Grinning at each other, they reach into their jackets and slam down two gallon zip-lock bags, full of only pennies. I stare them in the eye, but they didn’t even look back at me. Everyone else in line groan and went to other registers. These two kids knew what they were doing, but they didn’t know what they were in for because I prepared for this; I knew this was going to inevitably happen. I grinned with them, because I was gonna get paid during this. These pranksters are here for recreation. This convo occurs between Me, Ringleader (the other guy was silent and awkward), and a friendly coworker of mine.

Me: Is this $22.xx?

Ringleader: …

Me: Did you count it?

Ringleader: Nope.

Me: Are you going to?

Ringleader: Nope.

Me: Is it at least $22.xx?

Ringleader: Don’t know.

Me: Nice.

Coworker: Hey! You guys can use the self checkout. It can take all of your coins at once.

Me: Oh, don’t worry about it Cowor–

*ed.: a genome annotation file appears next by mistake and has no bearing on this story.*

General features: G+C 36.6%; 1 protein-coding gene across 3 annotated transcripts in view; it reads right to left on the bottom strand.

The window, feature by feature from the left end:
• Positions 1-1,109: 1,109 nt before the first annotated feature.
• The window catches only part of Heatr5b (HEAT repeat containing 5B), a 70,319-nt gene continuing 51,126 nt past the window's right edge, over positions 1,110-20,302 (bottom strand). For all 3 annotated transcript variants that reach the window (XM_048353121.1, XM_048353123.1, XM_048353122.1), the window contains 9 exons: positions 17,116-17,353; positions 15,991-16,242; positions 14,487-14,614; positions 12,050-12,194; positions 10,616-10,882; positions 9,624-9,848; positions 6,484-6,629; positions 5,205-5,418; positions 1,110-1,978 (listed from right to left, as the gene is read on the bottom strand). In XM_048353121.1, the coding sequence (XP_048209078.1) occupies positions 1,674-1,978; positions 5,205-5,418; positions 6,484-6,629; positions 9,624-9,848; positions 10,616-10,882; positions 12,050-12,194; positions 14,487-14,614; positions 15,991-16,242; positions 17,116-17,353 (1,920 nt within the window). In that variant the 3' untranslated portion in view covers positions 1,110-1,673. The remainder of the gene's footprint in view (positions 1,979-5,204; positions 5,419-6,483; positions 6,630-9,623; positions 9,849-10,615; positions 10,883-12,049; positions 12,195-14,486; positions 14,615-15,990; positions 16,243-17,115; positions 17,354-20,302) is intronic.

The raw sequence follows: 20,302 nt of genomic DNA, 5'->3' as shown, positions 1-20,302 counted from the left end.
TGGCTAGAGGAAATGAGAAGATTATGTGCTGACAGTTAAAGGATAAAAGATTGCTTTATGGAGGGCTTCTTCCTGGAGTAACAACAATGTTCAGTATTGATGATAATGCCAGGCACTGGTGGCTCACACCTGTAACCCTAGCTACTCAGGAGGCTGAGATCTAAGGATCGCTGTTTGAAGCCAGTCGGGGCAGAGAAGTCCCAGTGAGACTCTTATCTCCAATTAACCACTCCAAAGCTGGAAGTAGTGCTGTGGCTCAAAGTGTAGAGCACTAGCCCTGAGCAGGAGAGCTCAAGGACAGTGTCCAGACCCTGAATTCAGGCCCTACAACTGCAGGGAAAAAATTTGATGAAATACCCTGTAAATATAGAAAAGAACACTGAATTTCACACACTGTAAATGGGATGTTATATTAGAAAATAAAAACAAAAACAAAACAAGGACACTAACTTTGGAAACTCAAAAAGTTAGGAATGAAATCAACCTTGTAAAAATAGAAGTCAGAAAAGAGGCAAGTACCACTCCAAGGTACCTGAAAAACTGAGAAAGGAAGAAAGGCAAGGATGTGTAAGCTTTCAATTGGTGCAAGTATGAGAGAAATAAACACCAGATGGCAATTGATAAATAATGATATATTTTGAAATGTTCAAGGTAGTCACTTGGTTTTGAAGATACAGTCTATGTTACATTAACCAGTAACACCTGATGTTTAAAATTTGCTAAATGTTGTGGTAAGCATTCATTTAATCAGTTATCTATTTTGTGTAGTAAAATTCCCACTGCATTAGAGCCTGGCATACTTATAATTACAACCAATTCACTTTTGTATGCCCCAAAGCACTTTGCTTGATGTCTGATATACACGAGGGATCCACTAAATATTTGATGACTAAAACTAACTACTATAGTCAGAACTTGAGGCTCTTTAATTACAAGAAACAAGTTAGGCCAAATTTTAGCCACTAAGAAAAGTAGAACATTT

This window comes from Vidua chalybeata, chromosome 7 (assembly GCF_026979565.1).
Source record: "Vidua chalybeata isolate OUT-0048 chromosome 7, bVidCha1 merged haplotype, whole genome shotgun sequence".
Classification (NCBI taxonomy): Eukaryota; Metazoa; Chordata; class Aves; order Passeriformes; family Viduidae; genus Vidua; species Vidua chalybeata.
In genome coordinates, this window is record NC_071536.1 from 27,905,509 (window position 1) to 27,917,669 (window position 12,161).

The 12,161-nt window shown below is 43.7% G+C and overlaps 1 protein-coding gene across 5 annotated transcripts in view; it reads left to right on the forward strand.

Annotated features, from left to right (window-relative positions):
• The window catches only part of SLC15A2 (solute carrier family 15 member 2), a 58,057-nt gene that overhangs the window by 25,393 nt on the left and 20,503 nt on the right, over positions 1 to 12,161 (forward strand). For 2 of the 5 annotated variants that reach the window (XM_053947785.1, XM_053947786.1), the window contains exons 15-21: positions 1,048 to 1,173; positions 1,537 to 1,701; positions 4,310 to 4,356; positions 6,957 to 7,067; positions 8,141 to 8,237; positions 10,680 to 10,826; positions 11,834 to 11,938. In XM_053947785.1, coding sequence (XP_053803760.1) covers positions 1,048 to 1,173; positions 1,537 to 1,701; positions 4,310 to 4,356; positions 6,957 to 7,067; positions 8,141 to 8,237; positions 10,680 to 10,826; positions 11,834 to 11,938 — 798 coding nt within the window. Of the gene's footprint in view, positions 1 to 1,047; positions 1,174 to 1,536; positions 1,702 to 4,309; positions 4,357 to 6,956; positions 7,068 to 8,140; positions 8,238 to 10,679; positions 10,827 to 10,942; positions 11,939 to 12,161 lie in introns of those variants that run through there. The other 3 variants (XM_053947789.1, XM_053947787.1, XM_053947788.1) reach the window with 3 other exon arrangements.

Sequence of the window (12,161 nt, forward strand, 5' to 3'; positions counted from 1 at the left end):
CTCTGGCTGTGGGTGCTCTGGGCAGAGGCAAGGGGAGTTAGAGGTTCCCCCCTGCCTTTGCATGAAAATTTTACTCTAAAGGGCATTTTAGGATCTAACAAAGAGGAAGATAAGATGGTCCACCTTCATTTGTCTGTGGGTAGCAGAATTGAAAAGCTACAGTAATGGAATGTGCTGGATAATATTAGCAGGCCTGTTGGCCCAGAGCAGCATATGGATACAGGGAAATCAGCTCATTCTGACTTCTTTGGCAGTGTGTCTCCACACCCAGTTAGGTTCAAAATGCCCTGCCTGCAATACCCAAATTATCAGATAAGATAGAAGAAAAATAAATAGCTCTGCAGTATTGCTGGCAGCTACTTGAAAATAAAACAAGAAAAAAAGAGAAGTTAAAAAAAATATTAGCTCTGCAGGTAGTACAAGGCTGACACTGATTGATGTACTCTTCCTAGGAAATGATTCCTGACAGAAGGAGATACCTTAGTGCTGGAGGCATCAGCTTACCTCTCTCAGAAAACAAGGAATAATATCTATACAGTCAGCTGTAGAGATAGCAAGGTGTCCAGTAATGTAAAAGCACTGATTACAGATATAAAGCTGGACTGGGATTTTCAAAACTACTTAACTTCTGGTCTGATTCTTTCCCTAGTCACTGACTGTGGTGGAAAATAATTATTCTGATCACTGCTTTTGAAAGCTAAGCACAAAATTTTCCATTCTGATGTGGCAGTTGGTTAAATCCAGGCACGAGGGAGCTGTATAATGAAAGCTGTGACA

Ringleader: Nope, don’t trust them lady.  (Partner laughs)

Coworker: What? Why!?

Ringleader: Doesn’t count all your change right.

Coworker: I’ve used them before. It really works!

Me: (to Coworker) I got this.

I unpacked the ziplocks and threw all the pennies on the counter. It was a beautiful, massive shitstorm of a mess. And I digged in it. I was Frank in a dumpster in ‘It’s Always Sunny’. The two, still averting my gaze, start chuckling as if they were taking away my dignity. They whisper to each other “Dude oh my God,” “Dude yeah,” “Dude, hilarious.” I counted each penny, one by one. My coworker comes up to me.

Coworker: Guess I’ll help you count this.

Me: Don’t worry about it.

(She looks at me confused. Then she puts on her 'get down to busy’ look.)

Coworker: I got your back.

Me: Oh…ok.

We worked up a system where we counted ten, put them in a pile, then with ten stacks of ten pennies we separated them, making $1 piles. We made progress slowly but surely. Some customers came to the line, but we advised them to get to another line. Some of them looked at us confused, but when they saw the counter full of pennies they understood. Some decided to wait, but when they realized it wasn’t going to take just a few minutes they took their leave. Another register in the liquor department opened so it wasn’t too bad for other customers. We get to about $12 (about 10min in) until I “knocked” over the piles.